How AGU Used Data to Address Diversity in Science
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For 12 years, Paige Wooden had managed peer review in the publications department at the American Geophysical Union. In 2018, she moved into data analytics. She explains here how AGU has used its data to address diversity in science.
Over the past few years, the American Geophysical Union has taken a close look at the gender, age, geographical and ethnic diversity of its member scientists and their networks. The goals are to 1) ensure internal operations progress in an intentional direction and 2) we're educating and inspiring the scientific community to reflect on its practices and institutional policies.
AGU is a community of 130,000 Earth and space scientists and enthusiasts committed to building and supporting a diverse and inclusive research community that can address humanity’s grand challenges.
Our investigations on gender within the peer review processes and in author networks were based on AGU’s journal and annual meeting data.
AGU Journals Invite Too Few Female Reviewers
In one assessment1, my colleagues Brooks Hanson and Jory Lerback found that AGU journal editors were inviting fewer women to submit reviews across most age groups when compared to the pool of potential reviewers. Brooks and Jory suggested the potential reviewer pool should consist of the same proportion of female lead-authors of our journals.
The analysis found that papers from female corresponding authors have a higher acceptance rate than papers from their male counterparts. And that on average women were submitting fewer papers than men: overall, as a percentage, and per person,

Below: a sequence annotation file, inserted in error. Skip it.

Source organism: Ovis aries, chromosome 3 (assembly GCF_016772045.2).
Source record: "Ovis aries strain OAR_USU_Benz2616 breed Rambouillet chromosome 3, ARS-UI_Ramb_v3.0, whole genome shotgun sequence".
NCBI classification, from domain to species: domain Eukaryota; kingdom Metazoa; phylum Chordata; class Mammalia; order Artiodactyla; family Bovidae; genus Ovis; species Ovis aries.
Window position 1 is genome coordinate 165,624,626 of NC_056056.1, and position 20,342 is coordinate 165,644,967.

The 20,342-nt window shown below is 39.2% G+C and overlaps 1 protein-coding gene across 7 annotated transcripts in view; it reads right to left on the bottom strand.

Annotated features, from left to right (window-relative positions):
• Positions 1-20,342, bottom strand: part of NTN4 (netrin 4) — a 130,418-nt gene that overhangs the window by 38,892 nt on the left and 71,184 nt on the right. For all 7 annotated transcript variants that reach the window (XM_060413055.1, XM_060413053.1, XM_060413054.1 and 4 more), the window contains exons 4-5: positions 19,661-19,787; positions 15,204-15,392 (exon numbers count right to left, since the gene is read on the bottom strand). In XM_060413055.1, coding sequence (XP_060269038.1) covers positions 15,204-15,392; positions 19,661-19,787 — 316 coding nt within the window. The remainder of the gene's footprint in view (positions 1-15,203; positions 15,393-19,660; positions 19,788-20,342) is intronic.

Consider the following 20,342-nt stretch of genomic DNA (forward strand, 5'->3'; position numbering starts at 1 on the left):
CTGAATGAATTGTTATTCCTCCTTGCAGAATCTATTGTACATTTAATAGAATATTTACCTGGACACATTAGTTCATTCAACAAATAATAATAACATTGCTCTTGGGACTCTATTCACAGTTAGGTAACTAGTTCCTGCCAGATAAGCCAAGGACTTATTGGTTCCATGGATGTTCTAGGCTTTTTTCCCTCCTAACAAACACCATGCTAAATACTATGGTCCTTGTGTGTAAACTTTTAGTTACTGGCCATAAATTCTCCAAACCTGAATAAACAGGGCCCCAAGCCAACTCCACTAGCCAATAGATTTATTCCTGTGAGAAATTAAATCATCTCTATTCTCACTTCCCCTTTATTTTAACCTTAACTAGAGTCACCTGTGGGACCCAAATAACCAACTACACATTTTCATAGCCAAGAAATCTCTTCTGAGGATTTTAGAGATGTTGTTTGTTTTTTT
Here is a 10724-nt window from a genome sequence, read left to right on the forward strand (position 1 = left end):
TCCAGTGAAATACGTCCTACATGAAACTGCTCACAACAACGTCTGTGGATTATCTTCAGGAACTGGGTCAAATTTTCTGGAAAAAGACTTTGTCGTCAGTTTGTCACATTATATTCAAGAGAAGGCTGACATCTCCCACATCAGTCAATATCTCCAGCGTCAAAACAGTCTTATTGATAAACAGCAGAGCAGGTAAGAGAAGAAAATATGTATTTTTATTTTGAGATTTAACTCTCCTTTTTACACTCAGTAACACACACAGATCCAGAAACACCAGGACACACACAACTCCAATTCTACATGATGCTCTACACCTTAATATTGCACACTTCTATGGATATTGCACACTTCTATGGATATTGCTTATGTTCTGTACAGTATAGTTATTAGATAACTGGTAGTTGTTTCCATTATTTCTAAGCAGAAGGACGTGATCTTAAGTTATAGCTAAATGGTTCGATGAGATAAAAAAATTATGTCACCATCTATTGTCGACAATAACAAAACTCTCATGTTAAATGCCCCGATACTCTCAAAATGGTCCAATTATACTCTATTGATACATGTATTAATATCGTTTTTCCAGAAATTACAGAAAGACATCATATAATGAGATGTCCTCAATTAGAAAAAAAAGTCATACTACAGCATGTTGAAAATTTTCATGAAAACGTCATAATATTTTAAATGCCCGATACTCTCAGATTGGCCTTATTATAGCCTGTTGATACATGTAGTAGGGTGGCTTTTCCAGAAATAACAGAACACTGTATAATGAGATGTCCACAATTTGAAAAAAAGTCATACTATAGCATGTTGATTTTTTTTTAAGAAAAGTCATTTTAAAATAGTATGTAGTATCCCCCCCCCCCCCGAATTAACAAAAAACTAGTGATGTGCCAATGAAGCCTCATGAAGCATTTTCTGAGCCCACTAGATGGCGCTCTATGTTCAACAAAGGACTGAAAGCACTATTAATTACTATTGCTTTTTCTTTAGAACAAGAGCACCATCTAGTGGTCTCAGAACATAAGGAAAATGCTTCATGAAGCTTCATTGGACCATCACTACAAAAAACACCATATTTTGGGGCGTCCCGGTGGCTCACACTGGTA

Figure 1: Original analysis by Jory Lerback & Brooks Hanson.
Source: Jory Lerback & Brooks Hanson, Nature 541, 455–457 (26 January 2017)
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In 2017, in an attempt to address the disparity between invited reviewer and authors, AGU journals updated the manuscript submission form to ask submitting authors to provide the names of potential reviewers in underrepresented groups:
Evaluation of our journals’ peer review practices suggests that women were less likely than men to be asked to review. Please help us improve the diversity of our reviewer pool by including women, young scientists, and members of other underrepresented groups in your suggested reviewers (e.g., age, ethnic, and international diversity).
The journals' editors-in-chief have also made a concerted effort to increase the number of female editors and associate editors on their boards. As a result, we have seen an increase in female editors, associate editors and invited reviewers as shown in Figure 2.
Figure 2: Proportion of female corresponding authors, invited reviewers, members and editorial board members from 2014-2020.
Source: American Geophysical Union.
“Girl Power” in Peer Review
All journal manuscripts are assigned an editor. About 35 percent of the manuscripts are subsequently assigned to a subject-specific associate editor (AE) who will invite reviews and make a recommendation to the editor.
Of the manuscripts sent to an AE, papers submitted by women were more likely to be assigned to a female AE. If the editor was a woman, even more papers submitted by women – 32 percent – were assigned to a female AE. Compare this to when the editor and corresponding author were both men: only 19 percent of the papers were assigned to a female AE (see Figure 3).